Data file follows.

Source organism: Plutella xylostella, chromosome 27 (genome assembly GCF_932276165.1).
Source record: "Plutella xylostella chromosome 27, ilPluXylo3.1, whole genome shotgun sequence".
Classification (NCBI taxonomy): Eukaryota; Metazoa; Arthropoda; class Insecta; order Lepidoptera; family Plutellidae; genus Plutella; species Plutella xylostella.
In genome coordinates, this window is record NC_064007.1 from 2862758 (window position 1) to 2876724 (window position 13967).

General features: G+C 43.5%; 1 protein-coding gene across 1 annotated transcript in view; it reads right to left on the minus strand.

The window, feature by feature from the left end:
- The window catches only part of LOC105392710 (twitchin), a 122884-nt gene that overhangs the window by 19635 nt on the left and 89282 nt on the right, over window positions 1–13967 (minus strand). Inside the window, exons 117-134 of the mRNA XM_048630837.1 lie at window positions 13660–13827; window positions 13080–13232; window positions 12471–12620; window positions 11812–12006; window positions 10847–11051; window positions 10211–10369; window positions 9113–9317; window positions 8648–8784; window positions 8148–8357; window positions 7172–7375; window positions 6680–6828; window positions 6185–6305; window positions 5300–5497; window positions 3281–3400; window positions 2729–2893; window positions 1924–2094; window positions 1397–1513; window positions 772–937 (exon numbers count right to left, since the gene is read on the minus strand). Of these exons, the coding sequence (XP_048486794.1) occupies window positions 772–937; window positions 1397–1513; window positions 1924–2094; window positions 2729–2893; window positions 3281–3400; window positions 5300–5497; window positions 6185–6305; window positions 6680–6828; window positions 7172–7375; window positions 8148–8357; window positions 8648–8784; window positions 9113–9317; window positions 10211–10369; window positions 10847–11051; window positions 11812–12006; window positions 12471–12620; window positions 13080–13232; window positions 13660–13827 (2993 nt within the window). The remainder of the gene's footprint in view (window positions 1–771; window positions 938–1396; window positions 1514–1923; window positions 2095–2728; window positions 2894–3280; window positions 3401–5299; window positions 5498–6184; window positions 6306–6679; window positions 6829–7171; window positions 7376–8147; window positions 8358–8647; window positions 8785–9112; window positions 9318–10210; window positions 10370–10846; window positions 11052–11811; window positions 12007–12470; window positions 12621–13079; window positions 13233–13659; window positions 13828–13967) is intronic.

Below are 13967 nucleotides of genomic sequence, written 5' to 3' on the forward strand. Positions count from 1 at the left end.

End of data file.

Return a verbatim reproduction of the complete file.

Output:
Source organism: Plutella xylostella, chromosome 27 (genome assembly GCF_932276165.1).
Source record: "Plutella xylostella chromosome 27, ilPluXylo3.1, whole genome shotgun sequence".
Classification (NCBI taxonomy): Eukaryota; Metazoa; Arthropoda; class Insecta; order Lepidoptera; family Plutellidae; genus Plutella; species Plutella xylostella.
In genome coordinates, this window is record NC_064007.1 from 2862758 (window position 1) to 2876724 (window position 13967).

General features: G+C 43.5%; 1 protein-coding gene across 1 annotated transcript in view; it reads right to left on the minus strand.

The window, feature by feature from the left end:
- The window catches only part of LOC105392710 (twitchin), a 122884-nt gene that overhangs the window by 19635 nt on the left and 89282 nt on the right, over window positions 1–13967 (minus strand). Inside the window, exons 117-134 of the mRNA XM_048630837.1 lie at window positions 13660–13827; window positions 13080–13232; window positions 12471–12620; window positions 11812–12006; window positions 10847–11051; window positions 10211–10369; window positions 9113–9317; window positions 8648–8784; window positions 8148–8357; window positions 7172–7375; window positions 6680–6828; window positions 6185–6305; window positions 5300–5497; window positions 3281–3400; window positions 2729–2893; window positions 1924–2094; window positions 1397–1513; window positions 772–937 (exon numbers count right to left, since the gene is read on the minus strand). Of these exons, the coding sequence (XP_048486794.1) occupies window positions 772–937; window positions 1397–1513; window positions 1924–2094; window positions 2729–2893; window positions 3281–3400; window positions 5300–5497; window positions 6185–6305; window positions 6680–6828; window positions 7172–7375; window positions 8148–8357; window positions 8648–8784; window positions 9113–9317; window positions 10211–10369; window positions 10847–11051; window positions 11812–12006; window positions 12471–12620; window positions 13080–13232; window positions 13660–13827 (2993 nt within the window). The remainder of the gene's footprint in view (window positions 1–771; window positions 938–1396; window positions 1514–1923; window positions 2095–2728; window positions 2894–3280; window positions 3401–5299; window positions 5498–6184; window positions 6306–6679; window positions 6829–7171; window positions 7376–8147; window positions 8358–8647; window positions 8785–9112; window positions 9318–10210; window positions 10370–10846; window positions 11052–11811; window positions 12007–12470; window positions 12621–13079; window positions 13233–13659; window positions 13828–13967) is intronic.

Below are 13967 nucleotides of genomic sequence, written 5' to 3' on the forward strand. Positions count from 1 at the left end.